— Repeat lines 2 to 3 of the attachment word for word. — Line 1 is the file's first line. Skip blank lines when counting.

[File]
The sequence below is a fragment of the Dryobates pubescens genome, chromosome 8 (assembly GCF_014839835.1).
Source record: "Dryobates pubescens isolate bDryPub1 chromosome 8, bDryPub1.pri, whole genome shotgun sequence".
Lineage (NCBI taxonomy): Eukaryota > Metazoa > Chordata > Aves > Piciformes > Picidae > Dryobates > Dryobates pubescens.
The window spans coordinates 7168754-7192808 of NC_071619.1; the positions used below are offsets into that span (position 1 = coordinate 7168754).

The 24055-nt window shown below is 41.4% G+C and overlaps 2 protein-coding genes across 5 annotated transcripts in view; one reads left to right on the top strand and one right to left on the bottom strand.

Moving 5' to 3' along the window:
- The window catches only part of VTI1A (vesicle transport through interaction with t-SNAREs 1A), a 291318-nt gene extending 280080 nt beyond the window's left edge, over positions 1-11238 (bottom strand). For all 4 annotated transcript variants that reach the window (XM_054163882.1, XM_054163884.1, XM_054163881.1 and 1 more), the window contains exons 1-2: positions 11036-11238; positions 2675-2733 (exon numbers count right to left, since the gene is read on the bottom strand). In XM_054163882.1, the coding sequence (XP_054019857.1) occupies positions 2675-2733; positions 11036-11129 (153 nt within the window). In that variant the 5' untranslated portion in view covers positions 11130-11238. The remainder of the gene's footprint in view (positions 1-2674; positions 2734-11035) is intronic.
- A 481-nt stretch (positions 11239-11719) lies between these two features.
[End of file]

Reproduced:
Source record: "Dryobates pubescens isolate bDryPub1 chromosome 8, bDryPub1.pri, whole genome shotgun sequence".
Lineage (NCBI taxonomy): Eukaryota > Metazoa > Chordata > Aves > Piciformes > Picidae > Dryobates > Dryobates pubescens.